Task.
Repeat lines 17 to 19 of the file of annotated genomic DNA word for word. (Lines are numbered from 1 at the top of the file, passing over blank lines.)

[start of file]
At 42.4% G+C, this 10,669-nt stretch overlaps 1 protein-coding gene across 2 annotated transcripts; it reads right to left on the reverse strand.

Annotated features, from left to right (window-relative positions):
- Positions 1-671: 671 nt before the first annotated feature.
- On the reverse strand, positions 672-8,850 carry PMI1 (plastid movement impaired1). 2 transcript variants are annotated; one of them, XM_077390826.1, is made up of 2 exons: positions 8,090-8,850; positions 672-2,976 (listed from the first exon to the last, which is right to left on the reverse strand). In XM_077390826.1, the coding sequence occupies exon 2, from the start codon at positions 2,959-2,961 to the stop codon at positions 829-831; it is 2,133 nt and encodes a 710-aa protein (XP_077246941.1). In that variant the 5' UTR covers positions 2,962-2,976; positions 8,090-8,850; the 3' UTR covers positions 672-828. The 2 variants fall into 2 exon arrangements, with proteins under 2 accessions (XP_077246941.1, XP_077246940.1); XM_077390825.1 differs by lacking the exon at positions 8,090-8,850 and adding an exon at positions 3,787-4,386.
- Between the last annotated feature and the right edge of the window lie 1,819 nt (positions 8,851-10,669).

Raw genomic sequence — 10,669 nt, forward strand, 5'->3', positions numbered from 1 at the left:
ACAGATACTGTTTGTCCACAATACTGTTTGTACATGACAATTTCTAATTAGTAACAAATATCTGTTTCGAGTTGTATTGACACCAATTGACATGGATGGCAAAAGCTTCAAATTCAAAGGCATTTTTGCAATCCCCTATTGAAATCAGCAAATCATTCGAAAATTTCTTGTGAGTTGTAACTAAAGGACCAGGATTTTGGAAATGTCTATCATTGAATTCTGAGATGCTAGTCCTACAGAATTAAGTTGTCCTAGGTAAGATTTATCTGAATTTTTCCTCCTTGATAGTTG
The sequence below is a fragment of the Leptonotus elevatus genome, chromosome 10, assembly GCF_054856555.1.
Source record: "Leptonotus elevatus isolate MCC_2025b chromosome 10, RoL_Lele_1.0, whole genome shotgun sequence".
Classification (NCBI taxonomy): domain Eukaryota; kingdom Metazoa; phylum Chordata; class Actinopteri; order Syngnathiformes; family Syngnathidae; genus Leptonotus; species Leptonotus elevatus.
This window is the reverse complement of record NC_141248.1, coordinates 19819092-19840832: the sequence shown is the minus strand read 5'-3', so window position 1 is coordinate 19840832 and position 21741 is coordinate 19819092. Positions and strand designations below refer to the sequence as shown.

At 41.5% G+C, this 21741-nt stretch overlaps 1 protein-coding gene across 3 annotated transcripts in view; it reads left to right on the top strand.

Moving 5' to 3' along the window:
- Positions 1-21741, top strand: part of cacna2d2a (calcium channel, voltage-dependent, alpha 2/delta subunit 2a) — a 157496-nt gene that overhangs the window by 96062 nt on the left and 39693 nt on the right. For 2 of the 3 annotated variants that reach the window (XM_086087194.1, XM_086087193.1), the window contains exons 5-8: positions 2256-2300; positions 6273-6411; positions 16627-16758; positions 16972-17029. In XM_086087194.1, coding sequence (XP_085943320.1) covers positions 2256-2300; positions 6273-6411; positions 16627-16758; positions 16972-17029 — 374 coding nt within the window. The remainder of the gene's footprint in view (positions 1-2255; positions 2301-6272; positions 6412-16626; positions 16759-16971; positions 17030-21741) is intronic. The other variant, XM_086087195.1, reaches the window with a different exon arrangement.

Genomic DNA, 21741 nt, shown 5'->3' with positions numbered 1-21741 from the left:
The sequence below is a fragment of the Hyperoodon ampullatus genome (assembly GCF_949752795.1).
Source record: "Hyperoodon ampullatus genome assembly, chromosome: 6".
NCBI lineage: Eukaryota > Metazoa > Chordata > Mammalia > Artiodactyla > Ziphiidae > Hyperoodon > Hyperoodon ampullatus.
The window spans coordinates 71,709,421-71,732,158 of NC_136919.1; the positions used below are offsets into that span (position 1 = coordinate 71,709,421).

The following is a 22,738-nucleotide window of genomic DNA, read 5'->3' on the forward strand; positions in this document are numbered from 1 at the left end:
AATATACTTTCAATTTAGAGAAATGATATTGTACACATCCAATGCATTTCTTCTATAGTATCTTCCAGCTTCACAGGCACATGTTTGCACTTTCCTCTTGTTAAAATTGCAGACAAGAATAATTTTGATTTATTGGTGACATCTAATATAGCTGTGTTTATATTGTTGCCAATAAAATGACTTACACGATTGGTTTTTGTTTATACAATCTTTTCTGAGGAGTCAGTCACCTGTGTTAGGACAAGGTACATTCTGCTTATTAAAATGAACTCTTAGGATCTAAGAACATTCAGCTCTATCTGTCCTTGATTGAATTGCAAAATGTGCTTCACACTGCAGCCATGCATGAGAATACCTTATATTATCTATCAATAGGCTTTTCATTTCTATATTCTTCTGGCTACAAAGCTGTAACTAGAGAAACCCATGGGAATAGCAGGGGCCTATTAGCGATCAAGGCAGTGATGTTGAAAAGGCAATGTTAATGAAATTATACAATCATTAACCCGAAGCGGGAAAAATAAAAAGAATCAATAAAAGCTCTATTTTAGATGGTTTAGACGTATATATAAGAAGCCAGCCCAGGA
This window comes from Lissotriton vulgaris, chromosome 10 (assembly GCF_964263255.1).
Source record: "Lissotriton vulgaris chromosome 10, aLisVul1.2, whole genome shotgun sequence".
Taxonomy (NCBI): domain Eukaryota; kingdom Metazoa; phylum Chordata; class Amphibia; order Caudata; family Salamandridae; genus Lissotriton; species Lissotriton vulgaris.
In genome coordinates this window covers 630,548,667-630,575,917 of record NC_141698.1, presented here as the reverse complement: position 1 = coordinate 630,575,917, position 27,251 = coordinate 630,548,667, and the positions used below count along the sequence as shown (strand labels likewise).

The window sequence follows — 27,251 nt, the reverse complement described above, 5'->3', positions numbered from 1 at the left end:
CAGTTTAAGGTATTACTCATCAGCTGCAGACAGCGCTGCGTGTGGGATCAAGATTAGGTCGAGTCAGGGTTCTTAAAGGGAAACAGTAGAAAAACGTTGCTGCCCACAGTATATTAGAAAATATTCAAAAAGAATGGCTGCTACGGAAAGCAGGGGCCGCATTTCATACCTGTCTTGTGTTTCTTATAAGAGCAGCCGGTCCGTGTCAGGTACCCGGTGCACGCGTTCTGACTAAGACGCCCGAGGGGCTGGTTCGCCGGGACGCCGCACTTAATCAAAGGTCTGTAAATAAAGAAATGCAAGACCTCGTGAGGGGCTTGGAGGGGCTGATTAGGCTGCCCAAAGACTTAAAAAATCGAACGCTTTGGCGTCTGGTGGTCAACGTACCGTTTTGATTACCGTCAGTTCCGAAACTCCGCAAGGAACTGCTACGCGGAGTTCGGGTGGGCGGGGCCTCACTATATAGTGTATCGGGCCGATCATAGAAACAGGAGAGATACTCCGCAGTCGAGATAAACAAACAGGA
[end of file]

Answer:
Source record: "Hyperoodon ampullatus genome assembly, chromosome: 6".
NCBI lineage: Eukaryota > Metazoa > Chordata > Mammalia > Artiodactyla > Ziphiidae > Hyperoodon > Hyperoodon ampullatus.
The window spans coordinates 71,709,421-71,732,158 of NC_136919.1; the positions used below are offsets into that span (position 1 = coordinate 71,709,421).